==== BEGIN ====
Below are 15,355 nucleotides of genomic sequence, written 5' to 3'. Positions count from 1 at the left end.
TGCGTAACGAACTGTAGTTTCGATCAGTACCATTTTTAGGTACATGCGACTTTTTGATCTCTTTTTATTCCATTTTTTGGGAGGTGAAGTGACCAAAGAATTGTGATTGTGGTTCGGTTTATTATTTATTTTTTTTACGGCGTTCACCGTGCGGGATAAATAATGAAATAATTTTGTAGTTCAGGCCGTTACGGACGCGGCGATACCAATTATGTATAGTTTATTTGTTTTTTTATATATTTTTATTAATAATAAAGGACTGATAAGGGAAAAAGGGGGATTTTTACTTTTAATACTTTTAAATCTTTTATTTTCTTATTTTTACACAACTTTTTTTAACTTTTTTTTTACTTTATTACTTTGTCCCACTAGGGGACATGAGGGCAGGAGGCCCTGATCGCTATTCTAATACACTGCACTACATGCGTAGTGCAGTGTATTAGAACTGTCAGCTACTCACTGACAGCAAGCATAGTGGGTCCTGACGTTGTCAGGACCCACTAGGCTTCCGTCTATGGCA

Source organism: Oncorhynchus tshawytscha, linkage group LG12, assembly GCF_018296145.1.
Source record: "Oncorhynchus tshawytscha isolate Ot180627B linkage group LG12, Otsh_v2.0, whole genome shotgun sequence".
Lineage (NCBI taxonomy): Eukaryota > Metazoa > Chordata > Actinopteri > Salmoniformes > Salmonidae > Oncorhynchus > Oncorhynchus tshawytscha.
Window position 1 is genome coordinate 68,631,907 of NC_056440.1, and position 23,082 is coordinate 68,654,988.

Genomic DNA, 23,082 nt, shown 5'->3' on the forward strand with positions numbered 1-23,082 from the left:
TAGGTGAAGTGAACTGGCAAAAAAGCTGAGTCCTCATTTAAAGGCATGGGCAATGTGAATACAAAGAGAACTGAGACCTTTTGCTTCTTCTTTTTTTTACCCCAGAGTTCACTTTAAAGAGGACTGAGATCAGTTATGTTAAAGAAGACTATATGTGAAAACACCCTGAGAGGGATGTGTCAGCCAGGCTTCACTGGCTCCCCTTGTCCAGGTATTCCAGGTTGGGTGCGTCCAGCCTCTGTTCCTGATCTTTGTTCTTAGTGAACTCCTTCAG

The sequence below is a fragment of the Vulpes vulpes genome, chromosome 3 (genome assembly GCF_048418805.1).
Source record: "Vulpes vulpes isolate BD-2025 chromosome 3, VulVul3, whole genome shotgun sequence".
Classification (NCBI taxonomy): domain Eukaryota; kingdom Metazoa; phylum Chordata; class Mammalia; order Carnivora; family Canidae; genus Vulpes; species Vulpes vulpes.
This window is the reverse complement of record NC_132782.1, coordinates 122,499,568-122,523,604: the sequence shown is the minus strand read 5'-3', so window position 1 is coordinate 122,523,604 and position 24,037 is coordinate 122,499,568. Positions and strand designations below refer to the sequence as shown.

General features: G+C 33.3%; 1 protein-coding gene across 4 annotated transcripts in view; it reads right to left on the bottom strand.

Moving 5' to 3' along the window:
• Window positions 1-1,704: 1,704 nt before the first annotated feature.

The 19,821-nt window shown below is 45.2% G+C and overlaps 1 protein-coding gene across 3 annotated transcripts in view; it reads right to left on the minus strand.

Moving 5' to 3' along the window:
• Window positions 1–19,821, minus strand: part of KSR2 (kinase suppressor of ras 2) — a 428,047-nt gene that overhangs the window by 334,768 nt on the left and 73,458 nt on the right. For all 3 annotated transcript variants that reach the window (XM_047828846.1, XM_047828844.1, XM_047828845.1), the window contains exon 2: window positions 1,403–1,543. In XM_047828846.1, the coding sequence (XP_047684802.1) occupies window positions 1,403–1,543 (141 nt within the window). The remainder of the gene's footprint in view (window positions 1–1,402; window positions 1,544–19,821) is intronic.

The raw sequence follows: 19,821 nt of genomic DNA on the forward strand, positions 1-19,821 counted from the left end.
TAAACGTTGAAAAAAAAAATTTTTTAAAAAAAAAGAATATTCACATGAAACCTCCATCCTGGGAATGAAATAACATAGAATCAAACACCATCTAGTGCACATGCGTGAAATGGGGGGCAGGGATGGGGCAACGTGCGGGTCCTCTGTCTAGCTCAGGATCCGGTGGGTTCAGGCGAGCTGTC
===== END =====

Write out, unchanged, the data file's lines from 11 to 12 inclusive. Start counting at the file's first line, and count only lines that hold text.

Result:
Classification (NCBI taxonomy): domain Eukaryota; kingdom Metazoa; phylum Chordata; class Mammalia; order Carnivora; family Canidae; genus Vulpes; species Vulpes vulpes.
This window is the reverse complement of record NC_132782.1, coordinates 122,499,568-122,523,604: the sequence shown is the minus strand read 5'-3', so window position 1 is coordinate 122,523,604 and position 24,037 is coordinate 122,499,568. Positions and strand designations below refer to the sequence as shown.